At the beginning of every class, I ask my students to take a moment to become clear about why they are practicing. I invite and encourage them to let go of any need for their intentions to be noble or world-changing, and to find what is true in their heart, whether it is simply to escape from pressures outside the class or to build a yogalicious body.

My hope is that by cultivating more presence and awareness around yoga-related intentions the decision to step on to the mat will continue to be made with relative ease.

The second idea – connecting the community – is founded upon a belief that people are more likely to stay committed to something if they are a part of it with other people. The connection doesn’t need to be deep; simply knowing that there will be familiar faces in class can make it easier and more desirable to show up.

At the beginning of my classes, I have been taking a moment to foster this sense of community by asking my students to introduce themselves to one or two other people in the class. My hope is to cultivate enough familiarity that if two of my students ran into each other outside of class they would at least smile and nod to one another – instead of awkwardly looking down as people who recognize but do not officially know each other sometimes do.

Who are you dragonifying?


The Dreamworks’ film How to Train Your Dragon has been the inspiration for my yoga classes this week. Without giving away too much about the movie, I will tell you that it is about a village of Vikings whose lives revolve largely around fighting dragons, and that in the movie the Vikings come to realize that the dragons are only fighting because the Vikings are fighting – and vice versa.

I found this (unnecessary) battle between the Vikings and the dragons to be a powerful reminder about how dangerous it can be to blindly operate on assumptions.

Of course, assumptions serve us well in many ways. I assume that Warm Goat Cheese, Beet and Argula Sandwiches are going to be delicious (because they have been every other time I’ve eaten them), so I gladly eat them again. I assume that the car at the red light will stop, so I drive through the green. I assume that the orange stove element will burn my finger if I touch it, so I don’t.

Assumptions bring so much ease into our lives that it is easy to see why we have come to rely on them and how we sometimes lose touch with the places where they lead us to suffer. One of the areas I have been focusing on in my classes is holding assumptions about the actions of others.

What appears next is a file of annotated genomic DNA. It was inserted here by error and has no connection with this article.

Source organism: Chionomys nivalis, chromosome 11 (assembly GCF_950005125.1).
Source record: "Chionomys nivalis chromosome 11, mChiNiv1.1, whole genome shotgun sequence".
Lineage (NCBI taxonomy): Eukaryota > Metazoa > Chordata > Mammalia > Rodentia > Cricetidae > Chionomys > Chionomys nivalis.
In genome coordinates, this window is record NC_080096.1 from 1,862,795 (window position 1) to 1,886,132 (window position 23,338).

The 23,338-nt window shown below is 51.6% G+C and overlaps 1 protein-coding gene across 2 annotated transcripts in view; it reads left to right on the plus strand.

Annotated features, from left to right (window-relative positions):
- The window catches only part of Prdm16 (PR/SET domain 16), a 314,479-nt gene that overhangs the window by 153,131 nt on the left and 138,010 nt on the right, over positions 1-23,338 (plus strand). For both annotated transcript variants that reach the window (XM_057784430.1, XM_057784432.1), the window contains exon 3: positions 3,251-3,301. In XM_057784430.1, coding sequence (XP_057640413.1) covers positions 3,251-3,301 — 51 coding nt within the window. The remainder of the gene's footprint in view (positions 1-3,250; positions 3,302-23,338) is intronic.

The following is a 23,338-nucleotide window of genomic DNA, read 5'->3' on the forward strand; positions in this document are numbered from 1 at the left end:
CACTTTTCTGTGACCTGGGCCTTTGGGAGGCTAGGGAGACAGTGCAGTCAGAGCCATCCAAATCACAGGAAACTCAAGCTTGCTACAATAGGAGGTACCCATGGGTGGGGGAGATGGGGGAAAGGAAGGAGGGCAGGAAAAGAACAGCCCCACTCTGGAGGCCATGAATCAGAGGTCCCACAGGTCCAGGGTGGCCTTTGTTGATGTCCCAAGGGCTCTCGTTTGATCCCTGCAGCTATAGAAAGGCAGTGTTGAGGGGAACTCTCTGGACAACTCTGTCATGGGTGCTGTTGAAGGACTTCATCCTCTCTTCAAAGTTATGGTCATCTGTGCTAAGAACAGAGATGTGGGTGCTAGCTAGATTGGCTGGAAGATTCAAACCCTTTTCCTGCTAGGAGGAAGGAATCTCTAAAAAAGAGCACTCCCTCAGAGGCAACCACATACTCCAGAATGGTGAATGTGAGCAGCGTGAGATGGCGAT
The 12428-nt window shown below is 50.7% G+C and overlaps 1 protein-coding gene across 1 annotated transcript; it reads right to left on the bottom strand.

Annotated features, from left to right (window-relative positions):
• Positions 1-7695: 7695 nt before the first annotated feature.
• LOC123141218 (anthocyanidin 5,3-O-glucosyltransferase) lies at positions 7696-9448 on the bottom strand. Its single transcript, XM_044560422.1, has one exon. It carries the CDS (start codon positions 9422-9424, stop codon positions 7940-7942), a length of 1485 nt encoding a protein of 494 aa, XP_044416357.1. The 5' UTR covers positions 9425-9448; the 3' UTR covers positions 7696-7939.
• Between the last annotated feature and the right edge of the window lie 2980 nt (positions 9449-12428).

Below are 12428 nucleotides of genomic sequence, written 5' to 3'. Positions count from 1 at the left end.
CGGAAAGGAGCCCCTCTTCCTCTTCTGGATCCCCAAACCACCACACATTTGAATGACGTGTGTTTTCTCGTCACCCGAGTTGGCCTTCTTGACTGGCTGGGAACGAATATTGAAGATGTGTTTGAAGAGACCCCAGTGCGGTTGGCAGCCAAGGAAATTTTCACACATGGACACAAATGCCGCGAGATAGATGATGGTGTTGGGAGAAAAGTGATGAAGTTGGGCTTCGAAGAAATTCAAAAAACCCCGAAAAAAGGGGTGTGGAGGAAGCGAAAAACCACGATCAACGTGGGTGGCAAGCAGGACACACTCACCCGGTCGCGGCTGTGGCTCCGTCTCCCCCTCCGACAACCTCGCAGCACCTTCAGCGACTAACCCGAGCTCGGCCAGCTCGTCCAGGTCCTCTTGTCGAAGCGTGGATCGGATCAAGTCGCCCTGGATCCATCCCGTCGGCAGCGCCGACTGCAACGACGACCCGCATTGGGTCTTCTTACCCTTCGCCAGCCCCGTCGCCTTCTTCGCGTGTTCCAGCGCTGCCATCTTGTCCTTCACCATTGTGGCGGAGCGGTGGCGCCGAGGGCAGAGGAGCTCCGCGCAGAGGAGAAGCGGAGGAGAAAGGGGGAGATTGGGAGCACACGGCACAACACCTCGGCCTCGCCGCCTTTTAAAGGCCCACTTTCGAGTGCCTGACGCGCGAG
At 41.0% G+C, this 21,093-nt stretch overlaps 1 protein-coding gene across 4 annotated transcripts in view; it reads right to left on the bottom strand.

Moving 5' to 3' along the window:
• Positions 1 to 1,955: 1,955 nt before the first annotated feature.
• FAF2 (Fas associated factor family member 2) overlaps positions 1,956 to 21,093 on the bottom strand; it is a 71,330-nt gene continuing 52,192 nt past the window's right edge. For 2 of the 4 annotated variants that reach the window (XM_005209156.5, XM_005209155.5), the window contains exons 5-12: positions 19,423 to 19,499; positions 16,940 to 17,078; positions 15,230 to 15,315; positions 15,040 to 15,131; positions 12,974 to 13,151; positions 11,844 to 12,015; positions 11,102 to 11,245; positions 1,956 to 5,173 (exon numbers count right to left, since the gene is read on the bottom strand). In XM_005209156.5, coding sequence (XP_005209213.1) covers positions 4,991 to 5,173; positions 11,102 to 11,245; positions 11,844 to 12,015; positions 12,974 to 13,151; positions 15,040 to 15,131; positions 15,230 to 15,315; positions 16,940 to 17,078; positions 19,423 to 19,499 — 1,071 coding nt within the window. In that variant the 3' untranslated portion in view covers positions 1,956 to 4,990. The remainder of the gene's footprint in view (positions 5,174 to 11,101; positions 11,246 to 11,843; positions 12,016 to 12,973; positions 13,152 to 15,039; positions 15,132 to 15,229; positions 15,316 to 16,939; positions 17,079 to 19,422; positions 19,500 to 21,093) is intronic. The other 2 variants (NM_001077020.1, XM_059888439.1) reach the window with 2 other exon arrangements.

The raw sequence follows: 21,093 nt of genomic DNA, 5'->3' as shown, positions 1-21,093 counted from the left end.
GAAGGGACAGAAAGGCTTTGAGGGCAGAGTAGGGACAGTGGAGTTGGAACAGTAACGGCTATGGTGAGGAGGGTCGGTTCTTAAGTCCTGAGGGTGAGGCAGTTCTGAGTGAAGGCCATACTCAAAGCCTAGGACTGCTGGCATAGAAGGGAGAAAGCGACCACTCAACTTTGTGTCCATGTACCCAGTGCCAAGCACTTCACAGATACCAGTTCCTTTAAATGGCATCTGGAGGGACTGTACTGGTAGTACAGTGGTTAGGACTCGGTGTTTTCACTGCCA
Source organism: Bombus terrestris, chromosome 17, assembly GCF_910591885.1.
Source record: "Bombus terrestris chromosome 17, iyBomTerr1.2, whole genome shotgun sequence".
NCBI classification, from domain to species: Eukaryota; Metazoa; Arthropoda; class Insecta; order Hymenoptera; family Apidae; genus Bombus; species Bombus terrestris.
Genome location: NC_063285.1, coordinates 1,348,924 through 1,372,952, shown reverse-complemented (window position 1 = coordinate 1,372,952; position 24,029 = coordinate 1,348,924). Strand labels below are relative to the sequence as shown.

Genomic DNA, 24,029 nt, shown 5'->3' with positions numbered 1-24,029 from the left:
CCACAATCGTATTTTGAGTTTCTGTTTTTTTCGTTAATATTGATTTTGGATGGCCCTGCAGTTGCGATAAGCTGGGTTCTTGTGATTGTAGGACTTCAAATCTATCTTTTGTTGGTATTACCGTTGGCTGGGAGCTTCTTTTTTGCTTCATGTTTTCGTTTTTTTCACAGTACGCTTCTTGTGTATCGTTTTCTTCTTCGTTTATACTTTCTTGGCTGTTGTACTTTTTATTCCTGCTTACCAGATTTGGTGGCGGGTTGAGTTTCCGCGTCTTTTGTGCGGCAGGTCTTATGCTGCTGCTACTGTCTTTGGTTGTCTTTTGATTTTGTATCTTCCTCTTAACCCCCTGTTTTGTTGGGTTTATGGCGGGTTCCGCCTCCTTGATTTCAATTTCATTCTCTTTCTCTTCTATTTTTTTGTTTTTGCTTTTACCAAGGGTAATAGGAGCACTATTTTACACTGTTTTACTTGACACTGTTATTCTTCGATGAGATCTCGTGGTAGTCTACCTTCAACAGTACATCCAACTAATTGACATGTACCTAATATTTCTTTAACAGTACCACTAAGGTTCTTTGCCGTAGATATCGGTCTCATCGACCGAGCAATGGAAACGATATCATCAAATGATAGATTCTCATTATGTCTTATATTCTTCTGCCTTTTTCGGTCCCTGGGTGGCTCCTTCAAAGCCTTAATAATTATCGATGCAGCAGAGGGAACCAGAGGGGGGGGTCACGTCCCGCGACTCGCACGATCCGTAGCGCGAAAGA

The conflict between the Vikings and the dragons illustrates how relying on assumptions about the actions of others can bring more suffering, turmoil and stress into our lives. You might be thinking that a long-standing war with fire breathing dragons is an extreme example. You are not actually fighting a war – or are you?

In her book Practicing Peace in Times of War, Pema Chödrön, a Buddhist teacher, writes:

War begins when we harden our hearts, and we harden them easily – in minor ways and then in quite serious, major ways, such as hatred and prejudice – whenever we feel uncomfortable. … We can talk about ending war and we can march for ending war, we can do everything in our power, but war is never going to end as long as our hearts are hardened against each other. (16-17)

Do you make assumptions about the actions of others that stir up a hardening in your heart? Do you make assumptions that lead you to feel like you need to defend or protect yourself from another person?

Are you fighting dragons that don’t need to be fought?

I know I am.

And, one way I’ve been working on moving through my initial assumptions is by challenging myself to come up with at least three different explanations for actions of others that I experience as harmful.

Honouring that I may never truly understand the intentions of another, I believe that this practice cultivates an openness to the likelihood that the actions of others revolve much less around me than I experience them to – or that, in some situations, the dragons are simply protecting themselves from me.